A more recent development to implement mandatory B2B e-invoicing clearance and e-reporting obligations for businesses was made by the French government – this will be a gradual, staged approach. With this change in regulation, comes the requirement for larger enterprises to issue e-invoices and e-reports. Additionally, companies based or founded in France will be obliged to accept e-invoices through the country’s CTC system from July 2024. Following this, the next stage will occur in at the beginning of 2025, which will see e-invoicing and reporting become mandatory for 8,000 mid-size companies. Finally, in 2026 the same obligations will apply to the remaining four million SMEs in France. France is taking steps to find a balance between a fully centralized CTC model – which is anticipated to benefit especially the country’s large base of small- and medium sized businesses – and the free exchange and evolution of supply chain automation where larger businesses are involved that want to use more complex or integrated data exchange methods than those offered by the state-controlled transmission system.
Not far behind France, the German government recently announced a plan to adopt CTCs in an effort to combat their fraud gap. Similarly, several Eastern European countries such as Romania, Slovenia, Slovakia, Serbia and Bulgaria have announced the same intention or have already started the implementation process. From this, it is clear to see that a growing number of countries across Europe and beyond are on the cusp of embracing some form of CTC approach in the years to come. It is only a matter of time before every European country adapts.
How does this affect businesses in the UK?
By 2030, there is high probability that CTCs will have been put into effect to some extent by almost every country that has VAT, GST, or other indirect taxes. Whilst the UK is likely to be one of the last European countries to adapt, the government did introduce a Making Tax Digital (MTD) initiative on 1st April 2019, which suggests progress is being made. With this initiative, VAT-registered businesses are required to keep digital records of invoices and use software to submit their VAT returns, if they reach a taxable turnover above £85,000. The same obligations will apply to VAT-registered businesses with a taxable turnover below £85,000, from April 2022.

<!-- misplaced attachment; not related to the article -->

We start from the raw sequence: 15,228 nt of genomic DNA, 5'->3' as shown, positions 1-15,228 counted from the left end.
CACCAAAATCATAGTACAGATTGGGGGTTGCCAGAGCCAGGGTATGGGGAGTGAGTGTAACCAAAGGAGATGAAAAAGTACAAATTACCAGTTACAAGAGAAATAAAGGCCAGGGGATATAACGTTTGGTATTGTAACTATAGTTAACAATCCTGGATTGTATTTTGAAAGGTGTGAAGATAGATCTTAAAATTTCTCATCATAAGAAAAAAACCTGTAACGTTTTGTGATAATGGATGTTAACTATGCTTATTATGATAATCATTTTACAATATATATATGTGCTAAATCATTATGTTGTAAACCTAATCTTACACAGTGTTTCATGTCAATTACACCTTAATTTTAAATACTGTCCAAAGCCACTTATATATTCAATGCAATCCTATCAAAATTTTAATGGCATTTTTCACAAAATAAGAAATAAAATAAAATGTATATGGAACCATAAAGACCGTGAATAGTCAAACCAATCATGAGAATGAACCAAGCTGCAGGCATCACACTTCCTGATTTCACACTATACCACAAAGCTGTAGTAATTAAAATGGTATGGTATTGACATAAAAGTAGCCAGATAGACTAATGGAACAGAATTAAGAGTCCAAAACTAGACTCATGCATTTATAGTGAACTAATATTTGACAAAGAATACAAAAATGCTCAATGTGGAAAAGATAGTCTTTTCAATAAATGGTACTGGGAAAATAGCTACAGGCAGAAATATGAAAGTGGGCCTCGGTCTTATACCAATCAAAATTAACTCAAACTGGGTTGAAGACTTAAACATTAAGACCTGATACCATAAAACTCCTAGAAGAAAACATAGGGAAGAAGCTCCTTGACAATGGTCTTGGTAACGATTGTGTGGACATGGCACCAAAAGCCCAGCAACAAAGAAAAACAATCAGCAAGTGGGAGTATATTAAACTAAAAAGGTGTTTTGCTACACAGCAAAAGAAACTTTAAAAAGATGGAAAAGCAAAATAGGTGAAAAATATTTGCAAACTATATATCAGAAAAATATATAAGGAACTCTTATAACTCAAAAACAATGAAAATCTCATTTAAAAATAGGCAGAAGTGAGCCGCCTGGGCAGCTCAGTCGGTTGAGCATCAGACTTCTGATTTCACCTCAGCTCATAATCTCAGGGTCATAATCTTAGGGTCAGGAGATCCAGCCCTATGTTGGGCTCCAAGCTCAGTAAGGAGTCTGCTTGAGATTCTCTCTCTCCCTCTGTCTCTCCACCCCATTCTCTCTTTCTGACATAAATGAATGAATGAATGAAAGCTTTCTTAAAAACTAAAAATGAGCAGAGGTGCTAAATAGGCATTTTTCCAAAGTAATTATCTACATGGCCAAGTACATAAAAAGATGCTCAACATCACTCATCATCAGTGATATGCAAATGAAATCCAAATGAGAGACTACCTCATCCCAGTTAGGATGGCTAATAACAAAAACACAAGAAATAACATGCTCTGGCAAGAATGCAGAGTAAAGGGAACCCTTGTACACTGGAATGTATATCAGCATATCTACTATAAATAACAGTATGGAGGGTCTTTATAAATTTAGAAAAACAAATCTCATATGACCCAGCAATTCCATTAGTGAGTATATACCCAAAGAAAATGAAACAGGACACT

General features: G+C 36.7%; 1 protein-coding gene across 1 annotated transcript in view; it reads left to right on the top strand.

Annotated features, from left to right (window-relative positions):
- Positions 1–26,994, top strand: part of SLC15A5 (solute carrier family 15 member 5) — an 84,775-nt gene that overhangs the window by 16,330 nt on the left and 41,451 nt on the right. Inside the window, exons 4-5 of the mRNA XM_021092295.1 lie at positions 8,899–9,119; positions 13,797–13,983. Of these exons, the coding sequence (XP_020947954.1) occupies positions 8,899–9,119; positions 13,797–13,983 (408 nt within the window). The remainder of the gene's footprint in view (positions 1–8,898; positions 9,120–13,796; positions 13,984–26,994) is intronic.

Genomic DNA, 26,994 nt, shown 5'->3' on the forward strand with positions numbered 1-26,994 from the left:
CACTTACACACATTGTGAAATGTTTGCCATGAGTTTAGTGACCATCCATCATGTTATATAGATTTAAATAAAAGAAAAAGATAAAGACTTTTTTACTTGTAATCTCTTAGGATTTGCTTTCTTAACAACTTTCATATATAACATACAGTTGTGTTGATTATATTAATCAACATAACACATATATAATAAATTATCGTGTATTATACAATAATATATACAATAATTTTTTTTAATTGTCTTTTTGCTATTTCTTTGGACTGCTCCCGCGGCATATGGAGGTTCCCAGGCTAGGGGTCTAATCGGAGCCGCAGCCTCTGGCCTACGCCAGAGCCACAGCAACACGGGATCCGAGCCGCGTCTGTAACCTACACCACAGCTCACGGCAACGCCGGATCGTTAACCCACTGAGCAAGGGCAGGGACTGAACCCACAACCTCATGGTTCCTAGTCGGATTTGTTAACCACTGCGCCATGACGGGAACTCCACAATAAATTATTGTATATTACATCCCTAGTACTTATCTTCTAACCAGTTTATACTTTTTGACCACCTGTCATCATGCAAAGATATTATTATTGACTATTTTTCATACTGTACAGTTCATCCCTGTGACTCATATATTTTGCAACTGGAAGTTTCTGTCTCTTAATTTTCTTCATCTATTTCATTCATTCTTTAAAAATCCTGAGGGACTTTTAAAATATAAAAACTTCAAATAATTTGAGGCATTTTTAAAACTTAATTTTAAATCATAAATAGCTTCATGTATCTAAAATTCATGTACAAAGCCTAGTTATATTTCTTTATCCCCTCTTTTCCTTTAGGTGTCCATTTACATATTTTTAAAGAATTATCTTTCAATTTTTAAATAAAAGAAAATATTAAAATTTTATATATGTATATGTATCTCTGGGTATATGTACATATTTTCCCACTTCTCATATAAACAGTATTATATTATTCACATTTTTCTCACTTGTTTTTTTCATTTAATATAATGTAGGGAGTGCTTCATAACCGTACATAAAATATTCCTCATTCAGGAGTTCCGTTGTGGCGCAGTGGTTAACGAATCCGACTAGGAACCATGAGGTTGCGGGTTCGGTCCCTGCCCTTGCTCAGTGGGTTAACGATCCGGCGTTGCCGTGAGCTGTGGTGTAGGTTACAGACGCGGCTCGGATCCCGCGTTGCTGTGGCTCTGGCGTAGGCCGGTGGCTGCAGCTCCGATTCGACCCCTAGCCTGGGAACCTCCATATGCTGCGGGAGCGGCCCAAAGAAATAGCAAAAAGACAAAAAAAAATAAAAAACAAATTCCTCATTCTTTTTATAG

A first step that UK companies should take to prepare for the digitisation of tax is to simplify how they handle transactional data. Many businesses today rely too heavily on manual processes and multiple data sources. When the submission of real-time data becomes a requirement in countries where they trade, it will be critical to ensure that all internal business operations are prepared to transfer live data for real time transaction to tax authorities as consistently and as controlled as possible.
What’s more, it’s imperative for UK businesses operating in Europe to maintain a strong understanding of EU legislation since it’s likely to be subject to further changes.
Ensuring total compliance where CTCs are implemented can be challenging for a lot of international companies. Many have historically viewed VAT as something to be addressed by local subsidiaries’ accountants. They then continue this view of VAT as primarily a local concern by adopting local solutions that combine business and compliance functionality for each region when CTCs come into force. This approach can create considerable challenges for a business to continue with its broader digital and finance transformation.
CTC methods usually begin with simple invoicing rules. As they evolve, they tend to cover a comprehensive range of physical and financial supply chains and customer data. Multinational companies can get themselves into a bind of unachievable global digitisation when they let the need for compliance drive their procurement of business systems in each country.
Additionally, the adoption of multiple standalone systems to connect to government platforms means allowing local software companies access to important business processes and data. Companies like this are often not equipped for the needs of larger multinational businesses. Therefore, more and more enterprises are adopting a modern integration strategy of decoupling compliance from business functionality. This enables the business to freely adopt the business application it needs to remain competitive while safely sharing data with governments through a loosely coupled single data tax compliance solution. An advantage of this is a significant reduction in the total costs and employee time to meet VAT compliance. Furthermore, a centralised compliance system allows leaders to make more effective strategic decisions, thanks to its capability of accessing data from all regions at a granular and aggregate level. Finally, given the increasing complexity and speed with which VAT legislation is changing, sticking to a single solution allows businesses to grow, adapt and scale as and when needed.
Whether it takes a year or a decade, the digitalisation of VAT in your markets is inevitable. Rather than viewing reforms as obstacles, IT leaders should view them as chances to enhance and streamline their financial systems. Corporations across the globe should allocate sufficient time and resources to strategic planning. To ensure an effective business approach for the years ahead, preparation is vital.